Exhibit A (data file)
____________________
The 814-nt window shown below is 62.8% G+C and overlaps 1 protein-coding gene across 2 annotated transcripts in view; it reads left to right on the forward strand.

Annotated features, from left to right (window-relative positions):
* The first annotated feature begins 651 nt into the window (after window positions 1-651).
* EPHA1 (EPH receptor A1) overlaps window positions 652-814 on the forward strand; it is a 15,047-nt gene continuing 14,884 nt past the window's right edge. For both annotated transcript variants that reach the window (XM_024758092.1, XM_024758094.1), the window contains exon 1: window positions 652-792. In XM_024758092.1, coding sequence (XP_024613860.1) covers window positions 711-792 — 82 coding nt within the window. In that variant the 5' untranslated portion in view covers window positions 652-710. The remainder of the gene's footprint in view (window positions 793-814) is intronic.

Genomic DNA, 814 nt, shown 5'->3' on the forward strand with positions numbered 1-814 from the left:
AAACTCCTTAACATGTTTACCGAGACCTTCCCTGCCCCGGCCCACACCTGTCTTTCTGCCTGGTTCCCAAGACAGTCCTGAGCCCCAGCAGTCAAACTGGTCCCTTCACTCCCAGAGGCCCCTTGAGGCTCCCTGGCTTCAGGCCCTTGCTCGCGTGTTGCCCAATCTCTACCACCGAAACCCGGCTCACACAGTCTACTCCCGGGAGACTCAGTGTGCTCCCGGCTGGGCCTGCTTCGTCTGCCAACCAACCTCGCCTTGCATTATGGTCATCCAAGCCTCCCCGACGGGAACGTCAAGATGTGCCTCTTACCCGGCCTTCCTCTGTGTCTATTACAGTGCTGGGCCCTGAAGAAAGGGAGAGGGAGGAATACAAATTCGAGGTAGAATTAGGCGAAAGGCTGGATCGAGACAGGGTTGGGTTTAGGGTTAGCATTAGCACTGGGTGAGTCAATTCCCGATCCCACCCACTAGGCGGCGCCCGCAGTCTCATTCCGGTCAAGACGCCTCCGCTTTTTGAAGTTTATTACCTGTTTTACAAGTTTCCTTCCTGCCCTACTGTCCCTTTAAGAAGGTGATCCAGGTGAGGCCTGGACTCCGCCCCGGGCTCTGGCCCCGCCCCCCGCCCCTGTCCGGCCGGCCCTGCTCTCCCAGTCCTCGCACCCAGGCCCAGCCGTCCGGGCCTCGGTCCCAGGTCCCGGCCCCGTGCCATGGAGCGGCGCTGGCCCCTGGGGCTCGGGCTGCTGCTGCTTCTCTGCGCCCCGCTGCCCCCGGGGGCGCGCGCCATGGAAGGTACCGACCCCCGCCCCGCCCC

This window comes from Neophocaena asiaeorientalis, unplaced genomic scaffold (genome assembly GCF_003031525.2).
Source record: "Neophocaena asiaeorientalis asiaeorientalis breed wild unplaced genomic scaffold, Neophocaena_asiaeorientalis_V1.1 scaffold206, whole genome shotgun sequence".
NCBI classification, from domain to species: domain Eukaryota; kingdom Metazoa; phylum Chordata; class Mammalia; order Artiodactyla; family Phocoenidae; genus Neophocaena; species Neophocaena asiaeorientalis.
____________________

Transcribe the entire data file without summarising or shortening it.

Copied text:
The 814-nt window shown below is 62.8% G+C and overlaps 1 protein-coding gene across 2 annotated transcripts in view; it reads left to right on the forward strand.

Annotated features, from left to right (window-relative positions):
* The first annotated feature begins 651 nt into the window (after window positions 1-651).
* EPHA1 (EPH receptor A1) overlaps window positions 652-814 on the forward strand; it is a 15,047-nt gene continuing 14,884 nt past the window's right edge. For both annotated transcript variants that reach the window (XM_024758092.1, XM_024758094.1), the window contains exon 1: window positions 652-792. In XM_024758092.1, coding sequence (XP_024613860.1) covers window positions 711-792 — 82 coding nt within the window. In that variant the 5' untranslated portion in view covers window positions 652-710. The remainder of the gene's footprint in view (window positions 793-814) is intronic.

Genomic DNA, 814 nt, shown 5'->3' on the forward strand with positions numbered 1-814 from the left:
AAACTCCTTAACATGTTTACCGAGACCTTCCCTGCCCCGGCCCACACCTGTCTTTCTGCCTGGTTCCCAAGACAGTCCTGAGCCCCAGCAGTCAAACTGGTCCCTTCACTCCCAGAGGCCCCTTGAGGCTCCCTGGCTTCAGGCCCTTGCTCGCGTGTTGCCCAATCTCTACCACCGAAACCCGGCTCACACAGTCTACTCCCGGGAGACTCAGTGTGCTCCCGGCTGGGCCTGCTTCGTCTGCCAACCAACCTCGCCTTGCATTATGGTCATCCAAGCCTCCCCGACGGGAACGTCAAGATGTGCCTCTTACCCGGCCTTCCTCTGTGTCTATTACAGTGCTGGGCCCTGAAGAAAGGGAGAGGGAGGAATACAAATTCGAGGTAGAATTAGGCGAAAGGCTGGATCGAGACAGGGTTGGGTTTAGGGTTAGCATTAGCACTGGGTGAGTCAATTCCCGATCCCACCCACTAGGCGGCGCCCGCAGTCTCATTCCGGTCAAGACGCCTCCGCTTTTTGAAGTTTATTACCTGTTTTACAAGTTTCCTTCCTGCCCTACTGTCCCTTTAAGAAGGTGATCCAGGTGAGGCCTGGACTCCGCCCCGGGCTCTGGCCCCGCCCCCCGCCCCTGTCCGGCCGGCCCTGCTCTCCCAGTCCTCGCACCCAGGCCCAGCCGTCCGGGCCTCGGTCCCAGGTCCCGGCCCCGTGCCATGGAGCGGCGCTGGCCCCTGGGGCTCGGGCTGCTGCTGCTTCTCTGCGCCCCGCTGCCCCCGGGGGCGCGCGCCATGGAAGGTACCGACCCCCGCCCCGCCCC

This window comes from Neophocaena asiaeorientalis, unplaced genomic scaffold (genome assembly GCF_003031525.2).
Source record: "Neophocaena asiaeorientalis asiaeorientalis breed wild unplaced genomic scaffold, Neophocaena_asiaeorientalis_V1.1 scaffold206, whole genome shotgun sequence".
NCBI classification, from domain to species: domain Eukaryota; kingdom Metazoa; phylum Chordata; class Mammalia; order Artiodactyla; family Phocoenidae; genus Neophocaena; species Neophocaena asiaeorientalis.